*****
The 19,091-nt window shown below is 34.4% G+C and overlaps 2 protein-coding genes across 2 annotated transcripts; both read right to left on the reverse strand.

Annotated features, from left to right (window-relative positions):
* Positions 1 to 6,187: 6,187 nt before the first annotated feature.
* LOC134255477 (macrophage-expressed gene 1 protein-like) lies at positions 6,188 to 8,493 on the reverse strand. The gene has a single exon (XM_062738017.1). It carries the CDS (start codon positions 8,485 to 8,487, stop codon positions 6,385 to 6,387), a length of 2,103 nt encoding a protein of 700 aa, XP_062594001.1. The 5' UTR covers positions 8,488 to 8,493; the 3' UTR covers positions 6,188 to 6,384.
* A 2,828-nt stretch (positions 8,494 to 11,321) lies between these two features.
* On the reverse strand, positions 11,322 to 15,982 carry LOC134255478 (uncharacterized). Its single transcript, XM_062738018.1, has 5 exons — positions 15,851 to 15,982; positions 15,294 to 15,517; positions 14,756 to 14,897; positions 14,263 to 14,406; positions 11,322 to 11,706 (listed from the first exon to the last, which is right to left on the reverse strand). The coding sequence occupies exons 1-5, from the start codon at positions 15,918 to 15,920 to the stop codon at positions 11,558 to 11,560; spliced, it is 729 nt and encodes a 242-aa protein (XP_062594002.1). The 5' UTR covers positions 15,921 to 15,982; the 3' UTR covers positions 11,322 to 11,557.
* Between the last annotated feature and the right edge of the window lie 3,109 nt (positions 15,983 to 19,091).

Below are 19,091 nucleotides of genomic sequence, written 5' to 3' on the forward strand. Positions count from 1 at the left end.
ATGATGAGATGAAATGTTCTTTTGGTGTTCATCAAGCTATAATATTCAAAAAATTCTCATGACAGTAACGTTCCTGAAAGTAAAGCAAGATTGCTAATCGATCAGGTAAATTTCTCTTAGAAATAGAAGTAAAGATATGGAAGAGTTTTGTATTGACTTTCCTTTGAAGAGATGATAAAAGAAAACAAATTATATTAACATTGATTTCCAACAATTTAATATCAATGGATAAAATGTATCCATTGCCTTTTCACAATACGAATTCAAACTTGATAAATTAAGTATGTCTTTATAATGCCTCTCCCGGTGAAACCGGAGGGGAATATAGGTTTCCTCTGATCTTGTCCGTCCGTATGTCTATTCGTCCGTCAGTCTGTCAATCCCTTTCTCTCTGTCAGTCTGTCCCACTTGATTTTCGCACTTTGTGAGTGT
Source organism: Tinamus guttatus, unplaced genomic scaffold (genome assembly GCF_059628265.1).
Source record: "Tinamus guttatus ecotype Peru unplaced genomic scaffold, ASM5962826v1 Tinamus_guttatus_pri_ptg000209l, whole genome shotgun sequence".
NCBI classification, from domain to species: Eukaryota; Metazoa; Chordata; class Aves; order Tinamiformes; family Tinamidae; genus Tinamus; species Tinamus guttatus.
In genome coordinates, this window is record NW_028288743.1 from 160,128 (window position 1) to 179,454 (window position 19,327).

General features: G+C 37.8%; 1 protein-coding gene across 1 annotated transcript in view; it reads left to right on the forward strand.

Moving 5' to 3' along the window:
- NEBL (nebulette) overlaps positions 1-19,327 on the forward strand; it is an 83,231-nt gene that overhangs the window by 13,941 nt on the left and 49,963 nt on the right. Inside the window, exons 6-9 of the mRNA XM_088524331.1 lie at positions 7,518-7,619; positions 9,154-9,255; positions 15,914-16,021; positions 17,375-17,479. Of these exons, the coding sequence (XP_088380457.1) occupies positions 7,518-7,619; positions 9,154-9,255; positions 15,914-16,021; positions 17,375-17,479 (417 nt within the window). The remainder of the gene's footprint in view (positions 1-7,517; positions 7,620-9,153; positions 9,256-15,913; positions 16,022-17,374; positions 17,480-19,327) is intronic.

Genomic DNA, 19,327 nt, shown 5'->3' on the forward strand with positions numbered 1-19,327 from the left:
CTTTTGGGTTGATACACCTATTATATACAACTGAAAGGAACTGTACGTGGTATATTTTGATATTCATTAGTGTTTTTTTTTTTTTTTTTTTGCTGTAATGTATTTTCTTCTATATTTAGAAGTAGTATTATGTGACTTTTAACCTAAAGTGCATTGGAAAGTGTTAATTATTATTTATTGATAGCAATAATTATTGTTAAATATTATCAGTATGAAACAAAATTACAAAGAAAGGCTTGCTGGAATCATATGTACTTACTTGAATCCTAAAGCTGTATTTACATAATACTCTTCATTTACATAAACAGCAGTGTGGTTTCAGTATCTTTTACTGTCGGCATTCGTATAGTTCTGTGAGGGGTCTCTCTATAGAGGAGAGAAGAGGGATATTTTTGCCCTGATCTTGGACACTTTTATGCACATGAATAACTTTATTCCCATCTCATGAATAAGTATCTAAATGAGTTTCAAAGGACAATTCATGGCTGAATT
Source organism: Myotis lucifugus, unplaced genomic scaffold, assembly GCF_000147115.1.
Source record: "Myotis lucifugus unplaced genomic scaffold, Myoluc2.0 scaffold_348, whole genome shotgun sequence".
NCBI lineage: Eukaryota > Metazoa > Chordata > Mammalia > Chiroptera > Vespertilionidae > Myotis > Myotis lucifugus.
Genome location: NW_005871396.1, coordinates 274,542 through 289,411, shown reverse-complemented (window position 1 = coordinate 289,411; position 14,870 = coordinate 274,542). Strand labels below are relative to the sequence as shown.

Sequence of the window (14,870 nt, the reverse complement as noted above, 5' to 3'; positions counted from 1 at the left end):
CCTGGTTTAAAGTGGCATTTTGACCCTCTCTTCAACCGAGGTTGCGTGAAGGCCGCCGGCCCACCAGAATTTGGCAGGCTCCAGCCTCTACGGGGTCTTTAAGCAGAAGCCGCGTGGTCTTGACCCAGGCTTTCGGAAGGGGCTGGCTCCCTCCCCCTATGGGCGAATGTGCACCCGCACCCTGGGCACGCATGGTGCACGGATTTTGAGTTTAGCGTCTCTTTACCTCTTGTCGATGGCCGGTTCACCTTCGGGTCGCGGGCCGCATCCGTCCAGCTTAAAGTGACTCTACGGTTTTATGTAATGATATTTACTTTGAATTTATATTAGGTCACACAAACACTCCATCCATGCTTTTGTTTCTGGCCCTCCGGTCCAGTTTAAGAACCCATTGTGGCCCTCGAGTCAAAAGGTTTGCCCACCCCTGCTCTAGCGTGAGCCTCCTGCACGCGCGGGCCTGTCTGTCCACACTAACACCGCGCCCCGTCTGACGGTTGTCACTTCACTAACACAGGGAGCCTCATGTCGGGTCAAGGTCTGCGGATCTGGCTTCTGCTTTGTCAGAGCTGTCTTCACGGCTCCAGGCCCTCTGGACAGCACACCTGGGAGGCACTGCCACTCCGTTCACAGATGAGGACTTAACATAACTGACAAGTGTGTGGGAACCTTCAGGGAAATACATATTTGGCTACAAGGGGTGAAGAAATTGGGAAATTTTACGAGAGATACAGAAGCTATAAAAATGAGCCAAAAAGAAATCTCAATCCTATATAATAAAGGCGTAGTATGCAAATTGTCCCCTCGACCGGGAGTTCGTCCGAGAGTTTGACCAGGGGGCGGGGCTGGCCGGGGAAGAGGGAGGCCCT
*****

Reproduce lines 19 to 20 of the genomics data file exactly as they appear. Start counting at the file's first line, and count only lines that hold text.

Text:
Source organism: Myotis lucifugus, unplaced genomic scaffold, assembly GCF_000147115.1.
Source record: "Myotis lucifugus unplaced genomic scaffold, Myoluc2.0 scaffold_348, whole genome shotgun sequence".